So here is my first stab at making festival prep easier for myself (sorry for the fuzzy photo):


Every year I have costumes to iron for a reenactment of the first wedding held in our meeting house over 200 years ago.  People often wonder how Quakers get married, without priests, ministers, or rabbis. In the same way Quakers believe everyone has a direct connection to God, the wedding couple believe they are married by God.

Within a silent worship, the bride and groom take turns saying aloud, “In the presence of God and before these our family and friends, I take thee (bride/groom’s name) to be my wife/husband, promising with Divine assistance to be unto thee a loving and faithful husband/wife so long as we both shall live.”

My younger daughter is pitching in to play a young man in the wedding party (not enough male volunteers).  I could make a joke here having to do with trans-vest-ite, but that would be highly improper.


Every year I procrastinate the ironing of the costumes until, often, the morning of the festival.  Today, roughly a week early, I ironed them at a leisurely pace!   Incredible.  I always forget how time-consuming the fabrics are to de-wrinkle.  And look what I found, the fastener of the knickers was missing a safety pin.  It’s something I’d likely overlook in my usual rush … a tiny, crazy-making detail.


I was able to remember to pack bags of safety pins and bobby pins (can never have too many of these), and stockings in my wear-them-to-the-wedding shoes.  How old are these shoes?  Really, don’t ask.


This seems like a small, ordinary thing, the accomplishment of a task early and with so much foresight.  But in my world, it’s big enough to make me very, very happy.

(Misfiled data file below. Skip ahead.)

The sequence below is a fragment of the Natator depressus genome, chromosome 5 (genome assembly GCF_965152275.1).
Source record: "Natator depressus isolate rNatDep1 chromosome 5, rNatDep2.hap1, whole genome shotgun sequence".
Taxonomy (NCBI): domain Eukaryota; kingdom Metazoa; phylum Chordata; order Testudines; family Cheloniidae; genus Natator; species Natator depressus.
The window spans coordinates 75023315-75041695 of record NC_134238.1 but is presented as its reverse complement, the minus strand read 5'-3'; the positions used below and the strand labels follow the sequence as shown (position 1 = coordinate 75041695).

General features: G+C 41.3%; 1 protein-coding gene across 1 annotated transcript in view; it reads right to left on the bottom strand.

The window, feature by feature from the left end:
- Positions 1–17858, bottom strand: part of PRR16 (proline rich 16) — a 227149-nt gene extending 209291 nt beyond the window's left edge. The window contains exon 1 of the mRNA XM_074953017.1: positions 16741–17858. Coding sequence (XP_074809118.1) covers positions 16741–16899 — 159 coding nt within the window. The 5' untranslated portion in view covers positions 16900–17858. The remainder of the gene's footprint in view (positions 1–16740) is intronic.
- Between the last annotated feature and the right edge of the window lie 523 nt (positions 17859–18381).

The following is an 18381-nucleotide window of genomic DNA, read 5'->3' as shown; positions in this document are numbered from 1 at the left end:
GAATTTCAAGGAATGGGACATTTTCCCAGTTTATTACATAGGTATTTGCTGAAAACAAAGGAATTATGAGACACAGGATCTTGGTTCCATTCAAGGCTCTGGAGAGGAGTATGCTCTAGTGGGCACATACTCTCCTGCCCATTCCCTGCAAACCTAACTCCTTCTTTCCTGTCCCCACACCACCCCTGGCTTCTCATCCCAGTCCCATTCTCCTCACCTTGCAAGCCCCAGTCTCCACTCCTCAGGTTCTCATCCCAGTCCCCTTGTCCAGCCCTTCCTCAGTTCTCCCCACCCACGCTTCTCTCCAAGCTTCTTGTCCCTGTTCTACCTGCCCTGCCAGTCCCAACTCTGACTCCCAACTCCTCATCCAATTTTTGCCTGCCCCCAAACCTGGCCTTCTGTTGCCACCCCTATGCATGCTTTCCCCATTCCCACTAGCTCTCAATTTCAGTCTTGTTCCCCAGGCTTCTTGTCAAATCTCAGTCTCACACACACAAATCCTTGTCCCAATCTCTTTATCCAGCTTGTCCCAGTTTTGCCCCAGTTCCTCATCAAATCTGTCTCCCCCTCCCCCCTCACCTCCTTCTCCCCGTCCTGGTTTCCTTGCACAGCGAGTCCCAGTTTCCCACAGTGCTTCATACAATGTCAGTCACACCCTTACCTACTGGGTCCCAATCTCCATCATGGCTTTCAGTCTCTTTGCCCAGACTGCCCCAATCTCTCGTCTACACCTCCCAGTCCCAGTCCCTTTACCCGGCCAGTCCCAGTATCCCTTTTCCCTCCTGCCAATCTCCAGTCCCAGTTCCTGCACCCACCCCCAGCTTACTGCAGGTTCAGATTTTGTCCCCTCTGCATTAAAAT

Banished Snake Pit

Clump #59:  Unwrap and clean plates.  Recycle old, broken laptop and wires at Best Buy.

Within spitting distance of 30 days in my month of September, 30-clump, 30-post challenge!  The study is almost all cleared out. It’s a little echo-y … might take some getting used to.

This was a gift from my husband a long time ago.  Smaller plates to make for smaller meals and healthier bodies.  He had told me to take them back and see if there were others I might like better.  Since then they’ve been stashed in the study.  Today I decided that plain and simple was just fine with me, and popped them in the dishwasher.


I thought this wicker waste paper basket was a nice relic from my parents’ home … and then I looked inside and saw the snake nest of jumbled wires.  Also, an old, hidden, broken laptop from my father’s valiant, but doomed, effort to get my mother to join the computer age. Back to Best Buy!


I think I’m getting recognized there as the woman who brings things in to recycle, but never buys anything.


While I was out today, I noticed that the fall season has suddenly fallen upon us.


Everywhere I went, the signs were glaringly obvious.


Aww … I miss getting costumes ready for the kids.


Here I am, cloud-crazed again.  This was the view from a cart corral in a grocery store parking lot:


I’m feeling very grateful for the impetus this blog has given me to take more photos.  As a result, I’ve become much more attuned to the beauty around me … and above me.